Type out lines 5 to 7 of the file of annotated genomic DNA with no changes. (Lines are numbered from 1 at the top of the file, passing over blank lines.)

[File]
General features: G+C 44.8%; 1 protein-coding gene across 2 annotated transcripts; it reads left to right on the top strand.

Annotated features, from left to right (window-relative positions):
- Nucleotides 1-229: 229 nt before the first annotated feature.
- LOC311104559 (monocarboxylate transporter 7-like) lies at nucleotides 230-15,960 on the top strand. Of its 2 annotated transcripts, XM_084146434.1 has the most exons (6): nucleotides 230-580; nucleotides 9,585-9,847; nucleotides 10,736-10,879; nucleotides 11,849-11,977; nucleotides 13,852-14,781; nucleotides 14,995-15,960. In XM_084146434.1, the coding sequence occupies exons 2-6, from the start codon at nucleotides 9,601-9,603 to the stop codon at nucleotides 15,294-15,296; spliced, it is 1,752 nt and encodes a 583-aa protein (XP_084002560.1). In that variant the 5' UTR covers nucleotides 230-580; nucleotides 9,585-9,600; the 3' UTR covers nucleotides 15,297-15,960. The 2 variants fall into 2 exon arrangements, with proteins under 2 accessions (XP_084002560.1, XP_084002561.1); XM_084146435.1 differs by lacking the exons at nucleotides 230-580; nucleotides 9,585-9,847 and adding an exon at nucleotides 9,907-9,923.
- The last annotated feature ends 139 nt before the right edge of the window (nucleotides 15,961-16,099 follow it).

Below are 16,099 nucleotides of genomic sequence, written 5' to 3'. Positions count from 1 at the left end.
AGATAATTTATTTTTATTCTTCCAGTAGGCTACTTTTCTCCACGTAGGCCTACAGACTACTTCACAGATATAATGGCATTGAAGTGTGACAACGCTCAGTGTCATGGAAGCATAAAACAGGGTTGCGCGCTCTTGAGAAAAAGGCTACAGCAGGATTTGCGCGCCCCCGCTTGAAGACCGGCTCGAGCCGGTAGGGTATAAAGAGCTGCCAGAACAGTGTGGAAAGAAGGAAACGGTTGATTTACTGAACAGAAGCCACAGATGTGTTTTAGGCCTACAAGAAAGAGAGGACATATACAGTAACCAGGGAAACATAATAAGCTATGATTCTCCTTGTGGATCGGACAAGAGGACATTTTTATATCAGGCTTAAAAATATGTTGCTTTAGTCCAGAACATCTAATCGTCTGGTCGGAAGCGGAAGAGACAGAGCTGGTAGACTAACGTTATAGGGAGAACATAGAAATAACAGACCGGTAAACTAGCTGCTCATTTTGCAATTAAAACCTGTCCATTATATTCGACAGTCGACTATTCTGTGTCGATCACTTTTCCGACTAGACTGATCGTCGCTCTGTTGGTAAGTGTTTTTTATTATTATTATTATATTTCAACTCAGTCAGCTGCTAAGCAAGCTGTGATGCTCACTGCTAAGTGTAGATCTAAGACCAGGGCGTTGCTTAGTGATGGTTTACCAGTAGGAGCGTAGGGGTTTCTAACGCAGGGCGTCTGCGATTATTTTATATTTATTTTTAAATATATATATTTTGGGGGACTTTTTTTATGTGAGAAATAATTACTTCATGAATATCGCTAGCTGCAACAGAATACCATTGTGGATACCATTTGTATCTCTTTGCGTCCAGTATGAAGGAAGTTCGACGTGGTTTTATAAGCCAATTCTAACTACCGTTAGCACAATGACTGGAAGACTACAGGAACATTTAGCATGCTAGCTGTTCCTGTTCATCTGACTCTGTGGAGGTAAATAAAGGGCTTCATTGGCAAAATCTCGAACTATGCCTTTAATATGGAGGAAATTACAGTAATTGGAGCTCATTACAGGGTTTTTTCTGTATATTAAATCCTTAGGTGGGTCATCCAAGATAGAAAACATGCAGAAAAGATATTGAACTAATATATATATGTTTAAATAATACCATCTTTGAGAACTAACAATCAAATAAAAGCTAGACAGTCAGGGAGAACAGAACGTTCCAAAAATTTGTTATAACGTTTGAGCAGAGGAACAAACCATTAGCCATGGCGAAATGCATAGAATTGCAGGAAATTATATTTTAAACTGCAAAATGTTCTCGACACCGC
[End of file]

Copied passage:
- The last annotated feature ends 139 nt before the right edge of the window (nucleotides 15,961-16,099 follow it).

Below are 16,099 nucleotides of genomic sequence, written 5' to 3'. Positions count from 1 at the left end.
AGATAATTTATTTTTATTCTTCCAGTAGGCTACTTTTCTCCACGTAGGCCTACAGACTACTTCACAGATATAATGGCATTGAAGTGTGACAACGCTCAGTGTCATGGAAGCATAAAACAGGGTTGCGCGCTCTTGAGAAAAAGGCTACAGCAGGATTTGCGCGCCCCCGCTTGAAGACCGGCTCGAGCCGGTAGGGTATAAAGAGCTGCCAGAACAGTGTGGAAAGAAGGAAACGGTTGATTTACTGAACAGAAGCCACAGATGTGTTTTAGGCCTACAAGAAAGAGAGGACATATACAGTAACCAGGGAAACATAATAAGCTATGATTCTCCTTGTGGATCGGACAAGAGGACATTTTTATATCAGGCTTAAAAATATGTTGCTTTAGTCCAGAACATCTAATCGTCTGGTCGGAAGCGGAAGAGACAGAGCTGGTAGACTAACGTTATAGGGAGAACATAGAAATAACAGACCGGTAAACTAGCTGCTCATTTTGCAATTAAAACCTGTCCATTATATTCGACAGTCGACTATTCTGTGTCGATCACTTTTCCGACTAGACTGATCGTCGCTCTGTTGGTAAGTGTTTTTTATTATTATTATTATATTTCAACTCAGTCAGCTGCTAAGCAAGCTGTGATGCTCACTGCTAAGTGTAGATCTAAGACCAGGGCGTTGCTTAGTGATGGTTTACCAGTAGGAGCGTAGGGGTTTCTAACGCAGGGCGTCTGCGATTATTTTATATTTATTTTTAAATATATATATTTTGGGGGACTTTTTTTATGTGAGAAATAATTACTTCATGAATATCGCTAGCTGCAACAGAATACCATTGTGGATACCATTTGTATCTCTTTGCGTCCAGTATGAAGGAAGTTCGACGTGGTTTTATAAGCCAATTCTAACTACCGTTAGCACAATGACTGGAAGACTACAGGAACATTTAGCATGCTAGCTGTTCCTGTTCATCTGACTCTGTGGAGGTAAATAAAGGGCTTCATTGGCAAAATCTCGAACTATGCCTTTAATATGGAGGAAATTACAGTAATTGGAGCTCATTACAGGGTTTTTTCTGTATATTAAATCCTTAGGTGGGTCATCCAAGATAGAAAACATGCAGAAAAGATATTGAACTAATATATATATGTTTAAATAATACCATCTTTGAGAACTAACAATCAAATAAAAGCTAGACAGTCAGGGAGAACAGAACGTTCCAAAAATTTGTTATAACGTTTGAGCAGAGGAACAAACCATTAGCCATGGCGAAATGCATAGAATTGCAGGAAATTATATTTTAAACTGCAAAATGTTCTCGACACCGC